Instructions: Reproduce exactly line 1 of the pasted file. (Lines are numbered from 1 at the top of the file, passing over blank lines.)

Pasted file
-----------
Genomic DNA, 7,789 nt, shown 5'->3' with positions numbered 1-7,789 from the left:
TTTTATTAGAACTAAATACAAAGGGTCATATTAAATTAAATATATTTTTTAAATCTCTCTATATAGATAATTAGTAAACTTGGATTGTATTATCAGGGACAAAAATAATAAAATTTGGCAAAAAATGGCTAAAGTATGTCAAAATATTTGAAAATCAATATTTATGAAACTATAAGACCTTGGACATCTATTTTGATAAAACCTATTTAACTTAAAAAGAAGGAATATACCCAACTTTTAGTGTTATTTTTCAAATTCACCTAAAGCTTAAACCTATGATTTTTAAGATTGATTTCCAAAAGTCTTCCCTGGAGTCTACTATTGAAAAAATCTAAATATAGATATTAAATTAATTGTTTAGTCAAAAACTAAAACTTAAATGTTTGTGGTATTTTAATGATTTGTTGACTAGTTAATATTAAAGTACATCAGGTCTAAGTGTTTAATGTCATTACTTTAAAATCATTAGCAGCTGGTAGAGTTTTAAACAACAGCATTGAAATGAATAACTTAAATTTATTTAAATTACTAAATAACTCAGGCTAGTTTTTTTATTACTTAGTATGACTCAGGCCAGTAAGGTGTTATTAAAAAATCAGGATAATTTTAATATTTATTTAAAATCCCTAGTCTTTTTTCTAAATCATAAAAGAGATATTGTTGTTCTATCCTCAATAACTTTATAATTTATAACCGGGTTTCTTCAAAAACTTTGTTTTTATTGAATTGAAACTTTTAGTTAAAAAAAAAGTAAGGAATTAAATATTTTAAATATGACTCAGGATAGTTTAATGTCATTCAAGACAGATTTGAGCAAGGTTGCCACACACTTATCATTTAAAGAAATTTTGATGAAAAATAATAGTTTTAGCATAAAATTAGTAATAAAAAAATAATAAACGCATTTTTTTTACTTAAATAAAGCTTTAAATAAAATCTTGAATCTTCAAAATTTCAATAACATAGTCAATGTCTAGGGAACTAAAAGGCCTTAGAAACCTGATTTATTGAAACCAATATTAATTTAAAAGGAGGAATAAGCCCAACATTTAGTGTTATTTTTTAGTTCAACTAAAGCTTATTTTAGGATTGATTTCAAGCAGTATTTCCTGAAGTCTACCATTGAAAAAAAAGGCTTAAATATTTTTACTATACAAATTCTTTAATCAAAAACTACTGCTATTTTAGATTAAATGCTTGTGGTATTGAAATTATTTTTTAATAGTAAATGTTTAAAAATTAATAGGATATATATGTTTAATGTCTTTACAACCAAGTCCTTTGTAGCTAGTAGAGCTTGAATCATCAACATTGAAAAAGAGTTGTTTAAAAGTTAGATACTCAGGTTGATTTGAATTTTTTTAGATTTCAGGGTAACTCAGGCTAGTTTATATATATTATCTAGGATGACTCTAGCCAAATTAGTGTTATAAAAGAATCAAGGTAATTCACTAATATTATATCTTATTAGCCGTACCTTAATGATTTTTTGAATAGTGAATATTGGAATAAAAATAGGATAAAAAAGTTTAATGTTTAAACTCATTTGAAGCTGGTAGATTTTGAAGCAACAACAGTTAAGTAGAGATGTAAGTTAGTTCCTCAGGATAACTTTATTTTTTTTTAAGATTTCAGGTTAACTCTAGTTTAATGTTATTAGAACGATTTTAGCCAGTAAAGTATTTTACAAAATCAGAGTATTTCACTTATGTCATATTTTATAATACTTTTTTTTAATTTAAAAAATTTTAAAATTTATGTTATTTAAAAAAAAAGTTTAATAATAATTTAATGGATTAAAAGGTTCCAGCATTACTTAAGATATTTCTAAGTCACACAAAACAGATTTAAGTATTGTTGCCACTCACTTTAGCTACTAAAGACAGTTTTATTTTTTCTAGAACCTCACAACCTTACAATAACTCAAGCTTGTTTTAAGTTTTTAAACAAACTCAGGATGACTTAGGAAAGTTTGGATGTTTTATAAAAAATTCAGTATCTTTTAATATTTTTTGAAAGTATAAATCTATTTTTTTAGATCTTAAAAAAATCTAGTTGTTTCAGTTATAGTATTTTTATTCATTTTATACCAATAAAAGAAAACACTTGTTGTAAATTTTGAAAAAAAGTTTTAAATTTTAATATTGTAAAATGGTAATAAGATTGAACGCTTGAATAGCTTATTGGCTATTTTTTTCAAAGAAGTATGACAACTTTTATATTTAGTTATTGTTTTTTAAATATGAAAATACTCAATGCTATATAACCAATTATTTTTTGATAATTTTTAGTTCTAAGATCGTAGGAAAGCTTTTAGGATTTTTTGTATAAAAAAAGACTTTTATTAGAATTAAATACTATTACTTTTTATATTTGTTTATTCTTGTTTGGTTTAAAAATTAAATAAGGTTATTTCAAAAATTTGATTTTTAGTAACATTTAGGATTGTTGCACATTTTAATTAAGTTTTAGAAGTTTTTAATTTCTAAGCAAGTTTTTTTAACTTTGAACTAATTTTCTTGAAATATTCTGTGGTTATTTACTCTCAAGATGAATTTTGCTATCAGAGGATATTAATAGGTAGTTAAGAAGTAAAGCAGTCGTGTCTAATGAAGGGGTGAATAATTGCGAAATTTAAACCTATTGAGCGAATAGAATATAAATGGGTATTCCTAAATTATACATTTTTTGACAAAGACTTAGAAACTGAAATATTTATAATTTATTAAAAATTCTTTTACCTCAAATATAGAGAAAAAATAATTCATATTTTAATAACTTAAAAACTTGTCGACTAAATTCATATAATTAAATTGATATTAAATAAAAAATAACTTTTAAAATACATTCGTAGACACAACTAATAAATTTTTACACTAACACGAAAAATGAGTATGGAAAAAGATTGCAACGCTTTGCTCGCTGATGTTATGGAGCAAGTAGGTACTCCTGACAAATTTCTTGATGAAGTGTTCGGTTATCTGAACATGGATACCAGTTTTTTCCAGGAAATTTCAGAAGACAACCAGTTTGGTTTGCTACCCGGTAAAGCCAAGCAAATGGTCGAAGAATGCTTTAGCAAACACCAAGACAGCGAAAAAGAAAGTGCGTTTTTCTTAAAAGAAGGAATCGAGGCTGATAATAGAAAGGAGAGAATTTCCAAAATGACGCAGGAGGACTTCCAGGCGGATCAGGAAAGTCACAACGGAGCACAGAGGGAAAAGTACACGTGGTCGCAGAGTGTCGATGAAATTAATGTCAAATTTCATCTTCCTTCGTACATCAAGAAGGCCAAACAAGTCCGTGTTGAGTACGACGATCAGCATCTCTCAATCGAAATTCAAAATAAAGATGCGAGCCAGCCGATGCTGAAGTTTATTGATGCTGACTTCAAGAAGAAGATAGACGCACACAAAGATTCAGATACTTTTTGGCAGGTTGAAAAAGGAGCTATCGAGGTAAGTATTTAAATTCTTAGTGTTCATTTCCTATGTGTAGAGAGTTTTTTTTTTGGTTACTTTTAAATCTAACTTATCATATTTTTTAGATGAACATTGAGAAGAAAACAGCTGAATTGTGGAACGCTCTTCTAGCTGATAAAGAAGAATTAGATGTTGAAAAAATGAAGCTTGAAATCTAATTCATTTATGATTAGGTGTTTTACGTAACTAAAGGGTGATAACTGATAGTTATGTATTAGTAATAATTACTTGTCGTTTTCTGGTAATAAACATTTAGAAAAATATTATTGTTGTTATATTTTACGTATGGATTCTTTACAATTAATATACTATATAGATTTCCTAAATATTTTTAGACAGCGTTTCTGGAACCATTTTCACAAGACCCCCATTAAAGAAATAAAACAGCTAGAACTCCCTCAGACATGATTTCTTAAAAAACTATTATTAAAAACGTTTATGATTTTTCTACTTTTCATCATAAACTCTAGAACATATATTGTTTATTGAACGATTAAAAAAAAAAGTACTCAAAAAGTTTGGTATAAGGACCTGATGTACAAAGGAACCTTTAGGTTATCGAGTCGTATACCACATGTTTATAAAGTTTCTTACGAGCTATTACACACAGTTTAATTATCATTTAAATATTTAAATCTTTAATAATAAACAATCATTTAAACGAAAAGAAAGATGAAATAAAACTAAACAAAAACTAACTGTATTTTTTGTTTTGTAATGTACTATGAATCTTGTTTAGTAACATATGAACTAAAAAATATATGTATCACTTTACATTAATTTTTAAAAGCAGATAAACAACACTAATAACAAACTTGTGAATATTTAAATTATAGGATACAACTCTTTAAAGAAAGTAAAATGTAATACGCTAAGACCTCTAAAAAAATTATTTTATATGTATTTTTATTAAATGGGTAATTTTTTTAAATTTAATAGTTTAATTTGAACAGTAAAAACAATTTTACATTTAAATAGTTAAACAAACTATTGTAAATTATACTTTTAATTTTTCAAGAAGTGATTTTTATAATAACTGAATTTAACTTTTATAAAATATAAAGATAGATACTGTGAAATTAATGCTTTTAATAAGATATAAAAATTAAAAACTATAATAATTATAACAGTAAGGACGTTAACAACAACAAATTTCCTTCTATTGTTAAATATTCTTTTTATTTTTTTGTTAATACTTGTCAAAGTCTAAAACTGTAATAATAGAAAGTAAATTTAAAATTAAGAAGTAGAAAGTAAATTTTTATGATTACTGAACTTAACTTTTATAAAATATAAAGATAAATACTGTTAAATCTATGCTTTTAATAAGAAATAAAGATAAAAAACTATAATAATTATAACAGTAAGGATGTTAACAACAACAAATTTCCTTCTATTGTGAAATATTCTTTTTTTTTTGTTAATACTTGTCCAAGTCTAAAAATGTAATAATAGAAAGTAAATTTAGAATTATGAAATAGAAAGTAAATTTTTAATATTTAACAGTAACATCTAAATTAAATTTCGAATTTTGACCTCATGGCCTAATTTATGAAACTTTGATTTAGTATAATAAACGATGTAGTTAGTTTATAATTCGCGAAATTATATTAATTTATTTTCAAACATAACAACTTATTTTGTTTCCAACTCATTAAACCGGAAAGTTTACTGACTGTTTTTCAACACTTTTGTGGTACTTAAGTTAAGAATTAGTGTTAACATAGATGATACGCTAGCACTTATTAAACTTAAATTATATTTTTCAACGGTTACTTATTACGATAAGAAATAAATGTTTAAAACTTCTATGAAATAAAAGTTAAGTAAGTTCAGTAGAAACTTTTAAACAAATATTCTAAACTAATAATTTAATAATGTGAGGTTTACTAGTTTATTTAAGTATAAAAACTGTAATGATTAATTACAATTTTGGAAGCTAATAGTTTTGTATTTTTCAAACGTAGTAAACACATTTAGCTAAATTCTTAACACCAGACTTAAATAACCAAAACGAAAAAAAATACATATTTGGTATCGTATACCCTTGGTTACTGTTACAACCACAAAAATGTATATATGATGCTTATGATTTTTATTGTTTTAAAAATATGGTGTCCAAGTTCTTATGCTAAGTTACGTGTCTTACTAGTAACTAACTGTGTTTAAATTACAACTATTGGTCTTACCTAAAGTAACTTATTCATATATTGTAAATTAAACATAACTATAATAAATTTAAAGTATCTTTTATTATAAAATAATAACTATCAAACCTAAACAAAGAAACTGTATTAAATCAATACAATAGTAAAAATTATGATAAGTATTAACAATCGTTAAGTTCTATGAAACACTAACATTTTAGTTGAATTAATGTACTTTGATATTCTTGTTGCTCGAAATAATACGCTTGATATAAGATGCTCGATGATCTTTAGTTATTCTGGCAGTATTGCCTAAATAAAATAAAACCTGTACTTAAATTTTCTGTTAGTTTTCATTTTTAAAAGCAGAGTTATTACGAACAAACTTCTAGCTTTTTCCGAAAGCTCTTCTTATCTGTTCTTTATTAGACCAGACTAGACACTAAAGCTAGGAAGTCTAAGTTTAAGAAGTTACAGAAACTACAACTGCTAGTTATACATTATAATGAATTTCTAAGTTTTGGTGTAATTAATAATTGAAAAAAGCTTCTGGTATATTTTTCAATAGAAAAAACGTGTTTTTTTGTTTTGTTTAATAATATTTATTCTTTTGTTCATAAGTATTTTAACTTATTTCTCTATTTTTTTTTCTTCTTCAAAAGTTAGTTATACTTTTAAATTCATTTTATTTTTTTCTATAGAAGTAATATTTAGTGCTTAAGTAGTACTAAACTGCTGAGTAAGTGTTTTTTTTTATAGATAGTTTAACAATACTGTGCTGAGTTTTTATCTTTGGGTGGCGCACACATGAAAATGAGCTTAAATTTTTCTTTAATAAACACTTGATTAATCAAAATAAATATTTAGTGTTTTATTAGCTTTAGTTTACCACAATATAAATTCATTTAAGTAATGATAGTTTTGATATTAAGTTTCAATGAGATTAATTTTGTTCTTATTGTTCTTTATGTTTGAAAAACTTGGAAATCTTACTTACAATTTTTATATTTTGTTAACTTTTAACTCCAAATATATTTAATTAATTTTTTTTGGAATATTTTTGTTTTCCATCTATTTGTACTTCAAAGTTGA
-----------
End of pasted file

Genomic DNA, 7,789 nt, shown 5'->3' with positions numbered 1-7,789 from the left: